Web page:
• https://paperswithcode.com/dataset/xtreme

What is ROUGE Score?

Recall-Oriented Understudy for Gisting Evaluation is a set of metrics for evaluating the quality of automatic summaries and machine translation. It measures the similarity between a machine-generated summary and a reference summary using overlapping n-grams, word sequences that appear in both the machine-generated summary and the reference summary.

The most common n-grams used are unigrams, bigrams, and trigrams. ROUGE score calculates the recall of n-grams in the machine-generated summary by comparing them to the reference summaries.

Formula for calculating ROUGE-N:

ROUGE-N = $\frac{\sum_{i=1}^{m} S_i \cap R_i }{\sum_{i=1}^{m} R_i }$

where:

$S_i$ is the set of n-grams in the machine-generated summary
$R_i$ is the set of n-grams in the reference summary

m is the maximum n-gram length

For example, ROUGE-1 measures the overlap of unigrams, ROUGE-2 measures the overlap of bigrams, and ROUGE-L measures the longest common subsequence of the machine-generated summary and the reference summary.

Advantages of using ROUGE score:

  • It is a simple and easy-to-understand metric.
  • It is relatively insensitive to changes in word order.
  • It has been shown to be effective in evaluating the performance of automatic summaries and machine translation.

Disadvantages of using ROUGE score:

  • It does not take into account the semantic similarity between the machine-generated summary and the reference summary.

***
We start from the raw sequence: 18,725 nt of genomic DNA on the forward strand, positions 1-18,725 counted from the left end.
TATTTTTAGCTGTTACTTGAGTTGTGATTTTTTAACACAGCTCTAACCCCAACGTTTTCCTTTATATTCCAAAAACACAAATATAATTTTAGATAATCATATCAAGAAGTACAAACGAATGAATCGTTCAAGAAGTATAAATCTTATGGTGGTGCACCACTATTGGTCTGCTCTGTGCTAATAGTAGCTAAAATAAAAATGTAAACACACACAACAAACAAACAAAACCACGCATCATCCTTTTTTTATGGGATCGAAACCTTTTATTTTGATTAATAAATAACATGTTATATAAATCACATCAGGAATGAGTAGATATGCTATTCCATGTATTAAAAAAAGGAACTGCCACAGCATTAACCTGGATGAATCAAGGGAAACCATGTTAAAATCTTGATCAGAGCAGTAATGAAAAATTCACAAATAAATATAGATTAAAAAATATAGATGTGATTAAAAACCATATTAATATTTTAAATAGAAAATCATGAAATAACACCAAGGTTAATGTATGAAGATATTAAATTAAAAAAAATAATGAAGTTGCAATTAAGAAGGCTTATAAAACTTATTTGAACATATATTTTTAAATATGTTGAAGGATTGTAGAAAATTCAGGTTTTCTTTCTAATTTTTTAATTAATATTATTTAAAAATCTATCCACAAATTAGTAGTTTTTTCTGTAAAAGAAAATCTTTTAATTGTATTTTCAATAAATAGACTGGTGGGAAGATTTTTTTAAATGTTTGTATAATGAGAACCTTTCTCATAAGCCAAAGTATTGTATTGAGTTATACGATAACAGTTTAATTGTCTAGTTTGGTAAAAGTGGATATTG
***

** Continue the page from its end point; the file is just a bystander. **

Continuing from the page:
• It can be biased towards longer summaries.
  • It can be difficult to interpret the results of ROUGE score for different tasks.

What is BIG-Bench?

BIG-Bench is a collaborative benchmark intended to probe large language models and extrapolate their future capabilities. It is a diverse evaluation suite that focuses on tasks believed to be beyond the capabilities of current language models. 214 tasks included in BIG-bench are summarized by keyword.

Deep Learning Tasks & Models on Huggingface (100K Models)

There are many tasks like below for different modalities. And there are different metrics to measure the performance of a model against those tasks. In future I will expend this article, which will contain the metrics for the tasks mentioned below.

Computer Vision Models, 6000+ Models

1 Depth Estimation
2 Image Classification
3 Image Segmentation
4 Image-to-Image
5 Object Detection
6 Video Classification
7 Unconditional Image Generation
8 Zero-Shot Image Classification

Natural Language Processing Models, 65000+ Models

1 Conversational
2 Fill-Mask
3 Question Answering
4 Sentence Similarity
5 Summarization
6 Table Question Answering
7 Text Classification
8 Text Generation
9 Token Classification
10 Translation
11 Zero-Shot Classification

Audio Models, 10000+ Models

1 Audio Classification
2 Audio-to-Audio
3 Automatic Speech Recognition
4 Text-to-Speech
5 Tabular
6 Tabular Classification
7 Tabular Regression

Multimodal Models, 9000+ Models

1 Document Question Answering
2 Feature Extraction
3 ​Image-to-Text
4 Text-to-Image
5 Text-to-Video Contribute
6 Visual Question Answering

Reinforcement Learning, 22000+ Models